Reflective thinking- the skill to think about our thoughts and what we think:  The source of what we call “free will.”  The power to see ourselves in a mirror enables us to “see our self” and make a quantum leap in our creative power.   Reflective thinking = self-consciousness + imagination

Mind – the home of our conscious awareness and our reflective or higher self:  Mental activity has thus far defied description of its material attributes.  The relationship of our mental and spiritual activity to the brain is an ongoing area of interest to both science and religion.   

Thoughts: the “motion picture” stream of words, symbols, pictures, and experience that fill our conscious awareness, messages that originate from our nature and nurture.  Thoughts passively, automatically “pop” into our mind as though received from the outside, usually through our five senses, and are passively received from within, from our body state.  Examples: “hot,” “tastes good,” “danger,”  “hungry,” “bladder full – pee.”

Thinking: the action portion of our mental activity that represents our higher self.  It is capable of manipulating thoughts, creating new solutions, and providing direction to our self.  Thinking serves three masters, initially the commands we inherit through our genes; later, the commands we acquire from our nurturers; and eventually the modifications we initiate as we acquire self-mastery.

Reflective-thinking: the special mental processing through which we reflect on our thoughts and thinking, and become conscious of our consciousness (self-consciousness).  Reflective-thinking empowers what I have described as self.  It conveysindependence through abstract reason.  Our complex brain and use of symbols are our sources of mental freedom, originality, and self-mastery.

Wiring patterns:  the pre-programmed pathways to action.  Words and symbols foster thinking because they call forth specific images; they are “handles” or “switches” that result in specific activity in our brain.  I call the connections that lead from a word or symbol to the activation of a pattern in the brain our “wiring.”  The wiring for physical action is electrical and chemical, such as nerve impulses.  The wiring for mental or spiritual action is still a mystery we call “will power.”        

Different words stimulate different wiring patterns or images.  This is because there is a specific “wiring” pattern which the word “triggers.”  For example, what response do the following words call forth: fire! Mother, cancer, money, Attention! You can’t! free, fefm, satz.   Can you identify specific words, symbols, or ideas that stir in you specific emotional responses?  enthusiasm? tears?  Words trigger specific electrical and chemical responses that are characteristic to each person, depending on their innate and acquired “wiring.”  Imagine a light controller in the entranceway of your house that has three switches that look and in fact are identical.  One switch turns the outside light on.  The second activates one or more lights in the living room.  The third controls the lights in the hall. Even though you don’t see the wiring behind the wall and may not understand how or why it does what it does, you know that the simple act of flipping the right switch brings about your preferred outcome.  The switch that activates multiple lights and appliances in the hall has no effect on the outside or living room lights.  Likewise, the family of words that is associated with the demands of each of your controllers, your genes and nurturers, is wired to process “word” switches differently than the family of words dedicated to self-mastery.  ANWOT identifies the two early controllers of your actions, your genes and nurturers, and describes the endogenous and exogenous language by which each expresses itself.  Further, ANWOT promotes the development of the third mentogenous controller of your thinking, feelings, and behavior, i.e., self-mastery.  Some modification of existing words and introduction of new words are required to grow your skills of self-mastery.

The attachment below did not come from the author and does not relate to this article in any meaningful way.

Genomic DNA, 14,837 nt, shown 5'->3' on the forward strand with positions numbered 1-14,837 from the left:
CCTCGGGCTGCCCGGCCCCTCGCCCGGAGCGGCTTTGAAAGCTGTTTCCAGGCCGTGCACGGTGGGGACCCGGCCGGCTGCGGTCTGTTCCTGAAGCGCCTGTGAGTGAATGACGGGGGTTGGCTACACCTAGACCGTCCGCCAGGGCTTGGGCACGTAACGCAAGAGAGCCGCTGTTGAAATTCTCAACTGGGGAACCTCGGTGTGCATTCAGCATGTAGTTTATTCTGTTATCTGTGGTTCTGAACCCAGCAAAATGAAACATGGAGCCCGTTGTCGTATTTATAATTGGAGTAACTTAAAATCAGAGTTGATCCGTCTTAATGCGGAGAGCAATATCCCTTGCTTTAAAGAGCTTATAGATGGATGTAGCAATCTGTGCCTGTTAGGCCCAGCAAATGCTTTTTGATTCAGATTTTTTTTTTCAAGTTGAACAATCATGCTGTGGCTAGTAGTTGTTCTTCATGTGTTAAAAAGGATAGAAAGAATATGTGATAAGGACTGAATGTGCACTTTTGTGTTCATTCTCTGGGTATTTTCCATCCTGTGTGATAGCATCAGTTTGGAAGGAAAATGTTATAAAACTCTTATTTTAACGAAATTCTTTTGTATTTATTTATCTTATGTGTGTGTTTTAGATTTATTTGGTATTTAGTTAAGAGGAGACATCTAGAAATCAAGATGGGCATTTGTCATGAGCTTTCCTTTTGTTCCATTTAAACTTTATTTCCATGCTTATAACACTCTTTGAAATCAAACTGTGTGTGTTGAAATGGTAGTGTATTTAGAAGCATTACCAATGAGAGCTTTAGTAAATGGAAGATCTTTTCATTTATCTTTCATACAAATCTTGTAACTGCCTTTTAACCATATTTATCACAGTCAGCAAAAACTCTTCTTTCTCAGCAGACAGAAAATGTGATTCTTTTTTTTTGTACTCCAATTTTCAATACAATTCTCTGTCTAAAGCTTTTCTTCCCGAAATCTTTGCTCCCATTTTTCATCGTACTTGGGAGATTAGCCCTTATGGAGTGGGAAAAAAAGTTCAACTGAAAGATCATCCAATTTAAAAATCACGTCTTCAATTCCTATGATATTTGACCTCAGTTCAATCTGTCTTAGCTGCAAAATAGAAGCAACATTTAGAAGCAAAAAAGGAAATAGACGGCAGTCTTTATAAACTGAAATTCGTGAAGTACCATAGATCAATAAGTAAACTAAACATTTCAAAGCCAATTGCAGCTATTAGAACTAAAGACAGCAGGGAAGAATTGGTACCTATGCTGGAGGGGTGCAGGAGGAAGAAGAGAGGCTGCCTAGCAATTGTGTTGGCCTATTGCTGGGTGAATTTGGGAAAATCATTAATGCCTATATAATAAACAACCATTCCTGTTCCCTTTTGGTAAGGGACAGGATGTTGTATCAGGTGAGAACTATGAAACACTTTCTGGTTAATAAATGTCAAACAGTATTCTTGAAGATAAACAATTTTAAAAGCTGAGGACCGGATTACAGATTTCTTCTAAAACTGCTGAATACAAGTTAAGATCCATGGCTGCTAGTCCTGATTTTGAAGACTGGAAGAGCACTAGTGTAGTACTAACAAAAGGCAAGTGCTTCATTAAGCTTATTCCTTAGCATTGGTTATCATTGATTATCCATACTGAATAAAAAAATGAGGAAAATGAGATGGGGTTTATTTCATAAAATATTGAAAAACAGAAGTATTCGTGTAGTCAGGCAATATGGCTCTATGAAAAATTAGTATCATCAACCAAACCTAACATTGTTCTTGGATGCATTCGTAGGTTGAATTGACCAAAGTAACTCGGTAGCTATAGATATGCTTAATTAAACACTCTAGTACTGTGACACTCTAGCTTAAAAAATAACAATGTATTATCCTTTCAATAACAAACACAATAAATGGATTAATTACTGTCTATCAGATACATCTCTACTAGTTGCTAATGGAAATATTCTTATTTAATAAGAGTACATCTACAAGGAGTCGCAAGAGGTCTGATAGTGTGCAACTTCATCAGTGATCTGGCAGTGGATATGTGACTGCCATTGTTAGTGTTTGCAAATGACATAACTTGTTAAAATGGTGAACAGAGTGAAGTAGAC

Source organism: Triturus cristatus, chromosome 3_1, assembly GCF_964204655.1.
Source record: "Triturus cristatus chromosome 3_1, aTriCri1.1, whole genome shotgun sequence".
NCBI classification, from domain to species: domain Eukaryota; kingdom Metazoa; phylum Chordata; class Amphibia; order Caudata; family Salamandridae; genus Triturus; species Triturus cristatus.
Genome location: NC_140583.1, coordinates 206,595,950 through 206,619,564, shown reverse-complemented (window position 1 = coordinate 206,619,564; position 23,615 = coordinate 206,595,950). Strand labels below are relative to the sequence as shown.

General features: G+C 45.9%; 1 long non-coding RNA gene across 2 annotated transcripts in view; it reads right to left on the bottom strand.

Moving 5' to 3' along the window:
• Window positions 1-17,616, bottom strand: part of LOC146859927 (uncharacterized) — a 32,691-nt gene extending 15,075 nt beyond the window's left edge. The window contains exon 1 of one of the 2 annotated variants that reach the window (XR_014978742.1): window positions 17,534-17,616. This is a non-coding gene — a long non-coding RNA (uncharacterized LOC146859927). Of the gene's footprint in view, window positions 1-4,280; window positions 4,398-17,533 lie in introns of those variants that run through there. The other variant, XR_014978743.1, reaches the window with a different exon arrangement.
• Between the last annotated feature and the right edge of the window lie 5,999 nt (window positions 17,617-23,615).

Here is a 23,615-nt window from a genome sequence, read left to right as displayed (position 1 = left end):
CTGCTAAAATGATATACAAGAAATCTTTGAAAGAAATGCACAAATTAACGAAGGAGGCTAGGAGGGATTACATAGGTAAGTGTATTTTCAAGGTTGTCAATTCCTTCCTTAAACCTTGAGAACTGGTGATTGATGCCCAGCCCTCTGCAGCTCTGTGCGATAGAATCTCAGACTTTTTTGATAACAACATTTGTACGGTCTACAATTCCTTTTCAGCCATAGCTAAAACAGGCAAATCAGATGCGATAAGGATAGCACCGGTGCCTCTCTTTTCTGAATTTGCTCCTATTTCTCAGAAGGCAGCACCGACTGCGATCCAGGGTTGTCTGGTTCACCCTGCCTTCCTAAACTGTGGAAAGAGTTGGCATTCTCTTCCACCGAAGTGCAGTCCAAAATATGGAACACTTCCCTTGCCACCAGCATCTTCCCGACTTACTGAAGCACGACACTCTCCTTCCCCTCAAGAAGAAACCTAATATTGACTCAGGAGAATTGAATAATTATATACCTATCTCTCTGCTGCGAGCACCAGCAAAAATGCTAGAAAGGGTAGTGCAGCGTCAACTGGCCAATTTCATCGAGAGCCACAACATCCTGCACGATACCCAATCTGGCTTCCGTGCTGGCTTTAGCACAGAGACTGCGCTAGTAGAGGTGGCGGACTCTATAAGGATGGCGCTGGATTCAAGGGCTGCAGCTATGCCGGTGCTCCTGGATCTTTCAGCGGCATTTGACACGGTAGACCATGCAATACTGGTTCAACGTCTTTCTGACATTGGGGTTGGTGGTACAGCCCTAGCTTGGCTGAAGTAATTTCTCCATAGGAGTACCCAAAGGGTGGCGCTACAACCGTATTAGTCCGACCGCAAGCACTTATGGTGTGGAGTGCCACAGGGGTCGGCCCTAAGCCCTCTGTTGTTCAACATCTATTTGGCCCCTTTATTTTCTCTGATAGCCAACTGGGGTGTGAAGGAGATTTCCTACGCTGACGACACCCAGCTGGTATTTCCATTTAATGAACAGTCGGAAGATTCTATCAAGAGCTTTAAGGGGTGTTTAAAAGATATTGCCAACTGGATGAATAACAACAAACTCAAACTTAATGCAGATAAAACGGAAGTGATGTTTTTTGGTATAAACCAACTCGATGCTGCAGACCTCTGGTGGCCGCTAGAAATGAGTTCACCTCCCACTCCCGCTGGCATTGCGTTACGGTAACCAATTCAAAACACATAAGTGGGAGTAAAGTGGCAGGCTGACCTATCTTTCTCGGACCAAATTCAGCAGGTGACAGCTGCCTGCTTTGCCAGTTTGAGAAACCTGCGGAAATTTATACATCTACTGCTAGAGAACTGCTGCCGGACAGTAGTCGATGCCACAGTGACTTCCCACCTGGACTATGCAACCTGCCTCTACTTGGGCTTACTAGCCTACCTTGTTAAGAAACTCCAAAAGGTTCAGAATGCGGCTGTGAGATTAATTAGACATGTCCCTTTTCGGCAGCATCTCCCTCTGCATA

The family of word-switches that comprise the mentogenous language of self-mastery is essential to attain our highest level of function, super-maturity.  Whether or not you understand and/or agree with the explanations here offered about “wiring,” your use of the “freedom language” will work.   I believe an understanding of this “wiring” concept will enrich your progress and stimulate new exciting insights.